Reprinted with permission from theworkingwaterfront.com a publication of The Island Institute
Community Linkages strongly supports Community Supported Fisheries. It is a concept that politial scientists like the figurehead of the Association of Seafood Producers will tell you is a pipe dream. The fact that Derek Butler is also the name behind the ASP, a key player in the present MOU that aims to reinvent Newfoundland and Labrador's fishery might play a significant role in his opinion. The ASP of course being the group who punishes the Community Supported Fishery of Fogo Island when they had the nerve to offer fisherman a modest pay for crab last year.
This message is to the political scientists, the multi-million dollar lobbyists, and the corporate interests who would ship our ocean resources away unprocessed, in bulk so the money can be made by them and them alone.
Community Based Fishery has a stronger place for harvesters, for the union of harvesters, for plant workers, and for the communities involved. There is less of a place for those who would skim the proceeds off the top to the detrimant of the true stakeholders.
Consider these words from the article from the Island Institute: "More than dialogue, CSFs have created the possibility for being a different kind of fisherman ...one that experiments with cleaner gear, donates fish to community dinners, makes food available to food banks, hires neighbors to work delivering fish directly to customers." For anyone with a sense of Newfoundland and Labrador history there is something both familiar and relatable in these words.
Field Notes: Community-Supported Fisheries - Why They Matter
by Rob Snyder
I just attended the Midcoast Fishermen's Association's (MFA) fish bake on August 22. If you missed it, don't let it happen again! Community members new, old and even a few young, piled into the town office down the St. George peninsula for a meal of steamed potatoes, breaded hake with Newberg sauce, salad, biscuits and enough desert to hold us diners over until spring. All of it, served up by fishing families that are working to change the trajectory of an industry.
Perhaps more than anything else, the fishing families in Port Clyde became well known because they launched the nation's first community-supported fishing (CSF) operation, selling shares of their fish to consumers ahead of the fishing season based on the community-supported agriculture model. Most of the major newspapers in the United States caught wind of the CSF idea being jumped into action. In fact, there has been little need to spend any money on advertising for the past two years because this idea captured the national imagination.
Why is the community-supported fisheries idea so important?
For the past 34 years-the entirety of the history of fisheries management-there has been one dominant framework for thinking about the ocean. Let's call it the fish/fishermen relationship. Problems with how the ocean is managed? Manage fishermen's behavior better or count fish better. For three and a half decades, rules have been devised that restrict the time fishing (days at sea), the pounds of fish that can be caught (quota management), the social institutions that shape behavior (sectors), and the gear that can be used. All of this focused on fishermen's behavior. All the while, stock assessment science has been through its own evolution that improves our ability to estimate the number of fish in the sea.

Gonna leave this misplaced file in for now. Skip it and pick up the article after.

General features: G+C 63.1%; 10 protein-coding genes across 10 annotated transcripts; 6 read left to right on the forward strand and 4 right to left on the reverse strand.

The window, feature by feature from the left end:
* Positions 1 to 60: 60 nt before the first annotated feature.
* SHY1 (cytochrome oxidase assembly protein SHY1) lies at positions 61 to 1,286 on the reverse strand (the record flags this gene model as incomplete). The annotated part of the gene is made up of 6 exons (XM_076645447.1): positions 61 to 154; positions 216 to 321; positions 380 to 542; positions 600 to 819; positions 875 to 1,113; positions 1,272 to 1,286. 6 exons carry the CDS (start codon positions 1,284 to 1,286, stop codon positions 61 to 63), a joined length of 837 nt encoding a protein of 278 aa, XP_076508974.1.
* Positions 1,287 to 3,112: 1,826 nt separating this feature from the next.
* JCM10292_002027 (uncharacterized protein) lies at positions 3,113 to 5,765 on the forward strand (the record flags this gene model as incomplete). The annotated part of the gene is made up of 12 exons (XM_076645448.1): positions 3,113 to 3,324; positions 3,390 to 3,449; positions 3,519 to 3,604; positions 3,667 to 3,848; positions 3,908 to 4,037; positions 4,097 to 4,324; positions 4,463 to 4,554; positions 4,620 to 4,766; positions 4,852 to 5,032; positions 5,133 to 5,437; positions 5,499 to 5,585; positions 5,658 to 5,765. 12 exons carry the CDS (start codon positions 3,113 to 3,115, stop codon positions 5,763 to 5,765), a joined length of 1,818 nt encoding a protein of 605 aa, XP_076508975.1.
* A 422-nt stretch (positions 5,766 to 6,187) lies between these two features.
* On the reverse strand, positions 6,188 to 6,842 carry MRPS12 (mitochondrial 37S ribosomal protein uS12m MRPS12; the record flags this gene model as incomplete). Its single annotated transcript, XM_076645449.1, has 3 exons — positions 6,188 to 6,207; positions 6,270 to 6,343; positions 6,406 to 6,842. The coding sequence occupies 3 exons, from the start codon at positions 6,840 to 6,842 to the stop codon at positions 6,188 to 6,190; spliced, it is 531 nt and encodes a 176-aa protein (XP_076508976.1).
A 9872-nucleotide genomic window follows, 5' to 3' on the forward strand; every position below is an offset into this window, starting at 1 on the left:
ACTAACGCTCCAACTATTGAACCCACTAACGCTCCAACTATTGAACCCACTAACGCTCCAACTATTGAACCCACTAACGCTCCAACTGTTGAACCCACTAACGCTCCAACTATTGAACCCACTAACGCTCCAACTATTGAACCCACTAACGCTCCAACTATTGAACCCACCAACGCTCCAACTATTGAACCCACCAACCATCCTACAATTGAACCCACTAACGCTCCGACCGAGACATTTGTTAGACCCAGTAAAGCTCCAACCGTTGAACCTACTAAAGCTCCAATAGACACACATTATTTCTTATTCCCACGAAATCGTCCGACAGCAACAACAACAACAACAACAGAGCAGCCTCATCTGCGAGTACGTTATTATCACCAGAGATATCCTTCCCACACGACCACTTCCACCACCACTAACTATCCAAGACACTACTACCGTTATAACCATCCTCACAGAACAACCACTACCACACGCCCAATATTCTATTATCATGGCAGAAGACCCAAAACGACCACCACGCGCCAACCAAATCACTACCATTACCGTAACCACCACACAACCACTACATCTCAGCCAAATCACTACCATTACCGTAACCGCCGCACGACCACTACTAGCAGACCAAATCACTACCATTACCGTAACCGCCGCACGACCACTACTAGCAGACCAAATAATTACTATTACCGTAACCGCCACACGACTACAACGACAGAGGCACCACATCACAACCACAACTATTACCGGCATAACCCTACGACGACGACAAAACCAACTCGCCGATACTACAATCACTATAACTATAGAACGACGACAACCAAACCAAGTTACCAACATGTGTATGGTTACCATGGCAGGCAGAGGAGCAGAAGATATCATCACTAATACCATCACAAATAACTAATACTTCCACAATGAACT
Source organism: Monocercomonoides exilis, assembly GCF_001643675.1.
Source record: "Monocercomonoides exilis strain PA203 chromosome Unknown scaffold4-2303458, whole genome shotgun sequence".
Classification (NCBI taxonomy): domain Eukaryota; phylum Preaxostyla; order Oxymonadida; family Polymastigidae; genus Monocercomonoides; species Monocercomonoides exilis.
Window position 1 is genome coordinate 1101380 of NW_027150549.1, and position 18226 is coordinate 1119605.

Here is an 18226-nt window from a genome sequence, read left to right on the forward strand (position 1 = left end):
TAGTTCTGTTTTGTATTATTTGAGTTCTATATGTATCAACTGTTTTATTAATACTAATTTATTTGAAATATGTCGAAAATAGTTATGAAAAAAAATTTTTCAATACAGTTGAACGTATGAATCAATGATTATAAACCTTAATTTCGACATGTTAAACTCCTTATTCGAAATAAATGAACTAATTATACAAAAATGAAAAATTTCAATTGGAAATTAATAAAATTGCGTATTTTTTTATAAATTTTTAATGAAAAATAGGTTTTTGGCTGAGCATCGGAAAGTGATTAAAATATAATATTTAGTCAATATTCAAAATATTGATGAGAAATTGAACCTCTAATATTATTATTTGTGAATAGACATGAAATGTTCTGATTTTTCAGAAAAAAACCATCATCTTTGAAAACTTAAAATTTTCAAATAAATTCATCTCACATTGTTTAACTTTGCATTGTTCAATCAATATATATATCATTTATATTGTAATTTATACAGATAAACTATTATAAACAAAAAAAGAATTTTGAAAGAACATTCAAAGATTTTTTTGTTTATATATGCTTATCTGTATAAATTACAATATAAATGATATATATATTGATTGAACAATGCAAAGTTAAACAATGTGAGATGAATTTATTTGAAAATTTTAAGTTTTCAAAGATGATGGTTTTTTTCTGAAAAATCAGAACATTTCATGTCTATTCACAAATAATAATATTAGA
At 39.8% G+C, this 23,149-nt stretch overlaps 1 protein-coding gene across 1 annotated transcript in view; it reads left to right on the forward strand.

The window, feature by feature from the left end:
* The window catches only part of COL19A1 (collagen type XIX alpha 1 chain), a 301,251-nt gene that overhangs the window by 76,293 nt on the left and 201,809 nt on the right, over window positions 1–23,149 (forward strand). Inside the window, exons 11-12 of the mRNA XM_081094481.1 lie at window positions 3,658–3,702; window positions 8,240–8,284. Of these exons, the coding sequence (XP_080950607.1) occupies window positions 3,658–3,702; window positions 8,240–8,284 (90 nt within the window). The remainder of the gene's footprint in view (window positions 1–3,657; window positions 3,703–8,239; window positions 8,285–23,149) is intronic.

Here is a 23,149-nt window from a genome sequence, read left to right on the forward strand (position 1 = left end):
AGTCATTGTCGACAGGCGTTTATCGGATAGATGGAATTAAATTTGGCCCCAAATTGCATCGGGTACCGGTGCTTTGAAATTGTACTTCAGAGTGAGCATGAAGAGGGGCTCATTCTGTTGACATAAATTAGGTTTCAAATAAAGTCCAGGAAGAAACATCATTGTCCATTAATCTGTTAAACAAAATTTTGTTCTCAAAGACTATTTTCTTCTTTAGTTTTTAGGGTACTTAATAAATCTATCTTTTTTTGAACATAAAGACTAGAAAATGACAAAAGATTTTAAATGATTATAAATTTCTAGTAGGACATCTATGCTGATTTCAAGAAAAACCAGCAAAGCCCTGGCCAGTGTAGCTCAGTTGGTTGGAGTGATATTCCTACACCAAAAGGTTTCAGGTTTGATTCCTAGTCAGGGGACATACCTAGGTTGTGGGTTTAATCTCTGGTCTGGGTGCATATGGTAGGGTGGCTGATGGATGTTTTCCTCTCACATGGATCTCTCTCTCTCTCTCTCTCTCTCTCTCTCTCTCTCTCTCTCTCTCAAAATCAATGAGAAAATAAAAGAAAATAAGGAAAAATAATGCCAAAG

Logical? Yes. But it has had another consequence that has been tragic.
If the only discussion that can exist about fishermen and fish involves a management relationship, then there is almost no opportunity to talk about fishermen as a source of local food, as contributors to healthy diets, finding solutions to hunger, and as part of a community economy. Instead, the only discussion to be had is around how exploiters must be managed and fish must be counted more accurately.
The brilliance of the community-supported fisheries concept is that it takes all that has been deemed external to the fish/fishermen relationship and brings these factors into discussions about the ocean. In other words, CSFs enable entirely new dialogues about fish and fishermen that have not existed for decades. Health, community, conservation, the benefits of local foods, etc. become a part of discussions about the importance of healthy ocean resources.
More than dialogue, CSFs have created the possibility for being a different kind of fisherman in Port Clyde-one that experiments with cleaner gear, donates fish to community dinners, makes food available to food banks, hires neighbors to work delivering fish directly to customers, and much more. Furthermore, the CSF model has become a source of optimism for fishermen and thoughtful consumers around the country. In turn, the publicity and impact of the CSF model came full circle and impacted fisheries management in late 2009 when one of the fishermen in the Port Clyde community was appointed to the New England Fisheries Management Council.
On my way to the hake bake, I visited friends down the St. George peninsula. Unsolicited, they began to talk about all the fish they had been eating over the summer as a result of their CSF share. Three years ago they did not know who caught their fish. Today, they know a tremendous amount about fishermen, fish, local food, commercial fishing infrastructure, how to clean a fish and use a fish rack for soup stock, and they even ask on occasion about fisheries management.
Ultimately, CSF customers want to know if the fishermen in their community are going to survive. They, and hundreds of other CSF shareholders care, and this is perhaps the greatest achievement of all.
I would like to acknowledge discussions with Kevin St. Martin at Rutgers University for his contribution to ideas presented in this column.
Rob Snyder is executive vice-president at the Island Institute.